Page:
Annoying Overuse of "I Don't Know"

by Irritated Uncle

Dear Miss Manners:

I am the uncle of 16 nieces and nephews whom I love very much (I have no children of my own). Each of my four siblings is very successful and their children want for nothing. I am known in my family as giving the "best gifts" during birthdays and holidays. Last Thanksgiving, I asked my brother's two boys, ages 16 and 15, what they would like for Christmas. Their answers were "I don't know." I asked them each a second time a few weeks later what they might want for Christmas and one said "I don't know" and the other said "I don't know, let me get back to you." After hearing nothing from either of them, I again asked each of them what they would like for Christmas (this was a week before they left for vacation in Hawaii with their parents), the response from each of my nephews was "I don't know." When the boys returned from Hawaii they found two beautifully wrapped gifts from their uncle and when they opened them they each found a letter from the Ronald McDonald House for Kids thanking them for their $40.00 donations. My sister-in-law and two nephews will no longer speak to me as they feel slighted by the donation (I admit I was trying to teach my nephews a lesson in manners and gratitude). I find my sister-in-law and nephews’ attitude and behavior disappointing at best. Do you think I was wrong in how I handled this situation? Your answer will be presented to my family.

Irritated Uncle in Evanston

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Mar 25, 2013
Rude NEW
by: Anonymous

I feel like a gift is a gift. It's about the thought you put into it. If you want to give a gift, you need to give something you feel like they would want. You shouldn't ask. If you have to ask, then you don't know the person well enough to give a gift in he first place.

Giving a donation in place of a gift is rude unless you know that the person is in support of the charity you are giving to and that a donation is something they would enjoy. That's what a gift is after all, something you've given for someone else to enjoy.

I think that experience gifts trump a physical gift very time. If I truly do not know what to gift to someone, I usually fall back on movie tickets or a membership to the zoo or a museum.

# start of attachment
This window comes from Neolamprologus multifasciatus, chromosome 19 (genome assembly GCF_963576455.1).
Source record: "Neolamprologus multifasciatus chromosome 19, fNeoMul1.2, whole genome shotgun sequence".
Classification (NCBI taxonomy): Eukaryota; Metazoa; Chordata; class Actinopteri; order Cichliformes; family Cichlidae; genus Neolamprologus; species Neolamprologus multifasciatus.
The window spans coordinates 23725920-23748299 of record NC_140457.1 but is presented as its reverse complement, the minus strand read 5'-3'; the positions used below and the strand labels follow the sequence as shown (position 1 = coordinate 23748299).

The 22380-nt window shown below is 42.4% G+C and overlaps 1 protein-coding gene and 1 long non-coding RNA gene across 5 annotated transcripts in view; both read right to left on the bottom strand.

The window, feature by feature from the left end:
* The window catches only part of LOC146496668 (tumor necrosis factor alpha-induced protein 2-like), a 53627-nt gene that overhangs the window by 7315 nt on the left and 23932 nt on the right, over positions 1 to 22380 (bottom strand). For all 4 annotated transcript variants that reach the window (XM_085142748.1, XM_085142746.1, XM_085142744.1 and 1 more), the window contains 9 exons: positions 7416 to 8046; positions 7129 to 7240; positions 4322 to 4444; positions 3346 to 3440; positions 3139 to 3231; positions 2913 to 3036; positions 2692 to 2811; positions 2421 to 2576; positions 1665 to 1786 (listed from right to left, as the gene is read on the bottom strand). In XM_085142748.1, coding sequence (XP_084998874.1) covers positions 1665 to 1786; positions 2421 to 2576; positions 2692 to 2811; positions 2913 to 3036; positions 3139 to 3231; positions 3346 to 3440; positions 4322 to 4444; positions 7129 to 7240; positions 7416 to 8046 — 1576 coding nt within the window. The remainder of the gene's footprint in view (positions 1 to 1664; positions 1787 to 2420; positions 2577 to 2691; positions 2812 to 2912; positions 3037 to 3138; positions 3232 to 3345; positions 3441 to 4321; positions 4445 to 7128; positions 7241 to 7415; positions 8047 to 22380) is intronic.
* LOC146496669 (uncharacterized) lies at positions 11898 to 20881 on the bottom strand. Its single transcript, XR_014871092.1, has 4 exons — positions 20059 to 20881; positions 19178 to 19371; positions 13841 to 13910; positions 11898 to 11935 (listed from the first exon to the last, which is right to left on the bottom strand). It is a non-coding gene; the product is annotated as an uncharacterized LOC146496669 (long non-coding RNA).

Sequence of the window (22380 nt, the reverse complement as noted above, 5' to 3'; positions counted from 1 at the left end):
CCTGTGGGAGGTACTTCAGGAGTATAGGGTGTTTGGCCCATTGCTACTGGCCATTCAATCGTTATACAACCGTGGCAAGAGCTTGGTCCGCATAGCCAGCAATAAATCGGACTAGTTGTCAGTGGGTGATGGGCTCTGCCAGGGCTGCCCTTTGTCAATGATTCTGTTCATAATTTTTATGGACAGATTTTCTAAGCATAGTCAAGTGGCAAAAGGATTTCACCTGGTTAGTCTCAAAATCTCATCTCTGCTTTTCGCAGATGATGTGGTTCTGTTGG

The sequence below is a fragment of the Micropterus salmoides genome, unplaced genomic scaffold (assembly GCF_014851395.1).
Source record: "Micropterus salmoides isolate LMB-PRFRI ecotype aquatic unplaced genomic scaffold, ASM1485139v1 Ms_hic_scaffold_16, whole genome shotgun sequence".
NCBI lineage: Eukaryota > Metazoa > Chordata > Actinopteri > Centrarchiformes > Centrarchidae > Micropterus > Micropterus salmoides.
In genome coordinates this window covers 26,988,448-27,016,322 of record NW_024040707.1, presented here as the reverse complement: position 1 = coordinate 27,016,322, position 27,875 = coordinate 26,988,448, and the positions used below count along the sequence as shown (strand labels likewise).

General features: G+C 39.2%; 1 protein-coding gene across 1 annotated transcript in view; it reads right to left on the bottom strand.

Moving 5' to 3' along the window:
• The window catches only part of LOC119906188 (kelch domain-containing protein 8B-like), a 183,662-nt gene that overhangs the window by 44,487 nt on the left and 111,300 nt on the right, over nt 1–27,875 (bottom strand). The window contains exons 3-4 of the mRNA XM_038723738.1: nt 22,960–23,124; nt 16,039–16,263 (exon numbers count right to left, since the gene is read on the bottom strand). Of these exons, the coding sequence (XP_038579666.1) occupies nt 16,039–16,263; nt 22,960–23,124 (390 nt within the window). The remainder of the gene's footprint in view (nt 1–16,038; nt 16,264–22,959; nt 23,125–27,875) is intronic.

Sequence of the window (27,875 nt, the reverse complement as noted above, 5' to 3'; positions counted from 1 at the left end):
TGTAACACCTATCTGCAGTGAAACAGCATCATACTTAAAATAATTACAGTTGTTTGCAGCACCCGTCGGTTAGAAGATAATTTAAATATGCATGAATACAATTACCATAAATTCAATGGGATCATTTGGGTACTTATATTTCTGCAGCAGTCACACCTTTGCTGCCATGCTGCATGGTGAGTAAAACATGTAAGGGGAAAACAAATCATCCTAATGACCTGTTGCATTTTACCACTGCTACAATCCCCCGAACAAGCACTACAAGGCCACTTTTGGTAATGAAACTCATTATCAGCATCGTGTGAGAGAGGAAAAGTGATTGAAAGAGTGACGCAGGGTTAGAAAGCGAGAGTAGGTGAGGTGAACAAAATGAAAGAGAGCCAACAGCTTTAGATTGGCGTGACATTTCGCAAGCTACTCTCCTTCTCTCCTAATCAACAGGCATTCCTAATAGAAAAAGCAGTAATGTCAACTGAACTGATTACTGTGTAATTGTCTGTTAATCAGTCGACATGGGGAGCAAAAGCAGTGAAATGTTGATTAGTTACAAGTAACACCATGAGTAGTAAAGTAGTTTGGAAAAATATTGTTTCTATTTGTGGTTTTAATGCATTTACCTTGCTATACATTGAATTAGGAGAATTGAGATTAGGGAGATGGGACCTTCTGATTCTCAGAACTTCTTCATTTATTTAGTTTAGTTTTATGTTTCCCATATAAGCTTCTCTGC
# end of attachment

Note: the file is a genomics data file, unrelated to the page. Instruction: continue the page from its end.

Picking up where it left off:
Jan 16, 2011
you are wrong
by: Anonymous

I think donating to a charity for someone is rude, unless they either asked for it, or you knew it was a charity they felt strongly about. Sending something that essentially said 'here's the money I would have spent on you' is rude.

When someone asks you for what you want as a gift, offering suggestions gives them insight to the price range. I'm sure everyone would like a new car, but for very few people is that an affordable gift.

Gifts are supposed to be thoughtful. Maybe you could have given them money to spend on their vacation, a camera to take pictures with, ask them if there is anything else left to get for vacation.

I gift isn't something to teach manners with, and you aren't in a position to teach them manners. You could have just not given them anything since they didn't tell you.

Jun 15, 2010
No Gift at All
by: Anonymous

Why is it that family members are expected to become gift givers and participants in their nieces' and nephews' lives? I am an aunt- NOT BY CHOICE. I did not ask for these kids. Yet somehow I am the bad person if I do not attend every function or give gifts at parties. I'm fed up with this social obligation that I really do not want.

May 07, 2010
Take the Higher Road
by: Eunice replies

Dearest Uncle in Evanston,

I agree that the use of "I don't know" these days is excessive. I try to catch myself when I use it.

The use of "I don't know", more often than not, is simply laziness of the brain.

I agree with you that your nephews should have given you some answers but I'll suggest more creative ways to force answers out of them. While you cannot control how they choose to answer, you could have prompted them saying, "How about a snorkel set? Or a book?" You can say, well if you're not going to tell me, I'm just going to donate your gift to charity.

I wish what you had done (the nice, thoughtful donation) would have indeed taught them a lesson. But it seemed that it didn't result in what you were going for.

Why not take the high road and send a good gift this time, or at least a card and a movie voucher. I'm sure your nephews will not respond 'I don't know' again to you and you all might have a good laugh about this in the future.

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